This post is written by Afsheen Shakoor, SBI-Pakistan Resident Advisor for an MFI branchless banking project. This post also appears on SBI’s blog.
Photo credit: ASASAH
It’s one of the greatest requests and laments of Pakistan’s microfinance clients. In surveys and informal interviews, clients say they want closer offices and quicker meetings. In this environment, little wonder that microfinance institutions (MFIs) are experimenting with mobile banking. But is mobile banking really the answer to clients’ prayers?
With mobile banking, instead of going to a branch office to make repayments, clients pay through designated agents of the partner bank or MFI. These agents may be local shopkeepers, pharmacists, or mobile retailers, and are ideally closer to the client than the MFI branch.
But in the case of Pakistan, agents haven’t been closer to the clients. Instead, they’ve clustered near the MFI and bank branches. So the gains in terms of speed and convenience have been modest, averaging as little as ten rupees. Continue reading
Photo credit: Bangkok Post
This post is written by Jesse Fripp, SBI Vice President.
After initial skepticism, a lot of confusion, and countless false starts, the foundations for the e-money ecosystem – or the “LiFi” world as recently described by David Porteous and Ignacio Mas – are being laid in fits and starts. Following in the pioneering footsteps of early innovators such as GCash, SMART, M-Pesa, WIZZIT, and others, over a hundred mobile and branchless platforms are being developed and rolled out in dozens of developing countries. The dual siren song of serving “the bottom of the pyramid” from an inclusion as well as mass-market commercial perspective is sounding ever more loudly across the world, with implications that are yet to be determined.
Unlike the early days of the microfinance “revolution,” in the alternative delivery revolution, major, multi-national and/or heavily capitalized players are getting involved earlier. The major card services are already moving briskly down this road, with the acquisition by Visa of the dominant back-end mobile banking platform Fundamo, and the launch of virtual pre-paid card services in certain markets. Telcos generally struggle with the challenge of understanding and addressing market demand dynamics outside of their primary air-time business, but are cash-rich, and increasingly well-positioned to transform themselves into “holdings” that can leverage the power of their core channel utilities while keeping the financial benefits “within the family” – including through acquisition of banks and financial services companies in key markets. Banks themselves are finally waking up to the potential, and are working their own angles. Primarily, this is through leveraging their specialized regulatory position and knowledge of financial services and products through the creation or acquisition of third-party service companies that can make use of the telco utilities efficiently, without being slaved (or more importantly, slaving their customers) to any single telco platform or provider. Continue reading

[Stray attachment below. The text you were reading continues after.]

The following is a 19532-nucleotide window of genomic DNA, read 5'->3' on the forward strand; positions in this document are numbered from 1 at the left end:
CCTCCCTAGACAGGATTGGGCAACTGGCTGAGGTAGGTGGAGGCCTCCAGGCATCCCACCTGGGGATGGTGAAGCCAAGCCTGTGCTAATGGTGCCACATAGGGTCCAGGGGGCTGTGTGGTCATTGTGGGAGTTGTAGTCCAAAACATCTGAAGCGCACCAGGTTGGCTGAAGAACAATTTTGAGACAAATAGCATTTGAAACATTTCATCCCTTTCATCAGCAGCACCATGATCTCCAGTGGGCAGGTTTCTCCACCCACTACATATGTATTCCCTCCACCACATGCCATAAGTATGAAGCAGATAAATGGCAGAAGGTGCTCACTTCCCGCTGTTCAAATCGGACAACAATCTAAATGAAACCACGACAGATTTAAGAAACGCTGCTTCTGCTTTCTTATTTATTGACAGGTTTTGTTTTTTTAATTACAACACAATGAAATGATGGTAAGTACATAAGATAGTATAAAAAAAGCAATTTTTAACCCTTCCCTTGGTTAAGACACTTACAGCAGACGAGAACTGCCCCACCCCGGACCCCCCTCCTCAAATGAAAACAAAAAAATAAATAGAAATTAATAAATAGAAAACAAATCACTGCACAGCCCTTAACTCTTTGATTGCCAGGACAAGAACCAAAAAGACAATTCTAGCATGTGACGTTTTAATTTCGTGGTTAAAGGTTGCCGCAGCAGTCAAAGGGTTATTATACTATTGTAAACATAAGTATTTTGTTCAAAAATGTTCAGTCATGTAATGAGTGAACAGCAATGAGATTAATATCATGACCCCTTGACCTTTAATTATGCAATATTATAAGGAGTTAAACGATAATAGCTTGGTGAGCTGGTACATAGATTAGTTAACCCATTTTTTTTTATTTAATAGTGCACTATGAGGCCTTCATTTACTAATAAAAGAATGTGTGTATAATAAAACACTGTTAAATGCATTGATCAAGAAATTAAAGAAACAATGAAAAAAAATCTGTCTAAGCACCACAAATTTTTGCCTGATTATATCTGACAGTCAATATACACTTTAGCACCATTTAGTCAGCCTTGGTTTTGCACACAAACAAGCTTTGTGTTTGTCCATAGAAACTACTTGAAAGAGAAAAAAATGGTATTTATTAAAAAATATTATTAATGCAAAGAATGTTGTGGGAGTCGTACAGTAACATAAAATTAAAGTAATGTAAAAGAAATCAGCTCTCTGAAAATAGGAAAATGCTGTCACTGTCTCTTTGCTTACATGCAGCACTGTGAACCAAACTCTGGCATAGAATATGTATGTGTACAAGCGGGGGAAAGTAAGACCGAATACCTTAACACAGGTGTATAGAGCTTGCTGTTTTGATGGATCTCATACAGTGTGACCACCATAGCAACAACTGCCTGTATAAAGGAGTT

SBI led a workshop at the annual SEEP conference in Washington, DC earlier this month titled “The Future of Microfinance in the New Era of Technology-Enabled Alternative Delivery Channels.”
The workshop addressed the changing realities of how microfinance institutions must consider and approach their “market,” especially with the development of technology-enabled alternative delivery channels (ADCs). The workshop outlined the latest developments in ADCs and sought to come to an understanding of the future possibilities for MFIs. The speakers, which included Jesse Fripp, Vice President at ShoreBank International, Jim Hokans, Director at Bankable Frontier Associates, Ryan Favley, Manager of ADC Strategy at ShoreBank International, and Syed Mohsin Ahmed, CEO of Pakistan Microfinance Network, addressed the issues around regulation and the enabling environment related to MFIs, discussed the changing market and both the challenges with technology, commercial models, and new product dynamics based on existing experiences with branchless banking.
The workshop also included a discussion with participants on current trends, considerations, and future prospects for the MFI industry in the context of ADCs. The speakers cautioned MFIs to take time and fully understand the industry, whether the MFI would be able to sustainably benefit from ADCs, and whether it was in line with their strategy. Technology-enabled ADCs are a promising and exciting prospect for MFIs, given the right conditions for both the institution and the market in which they operate.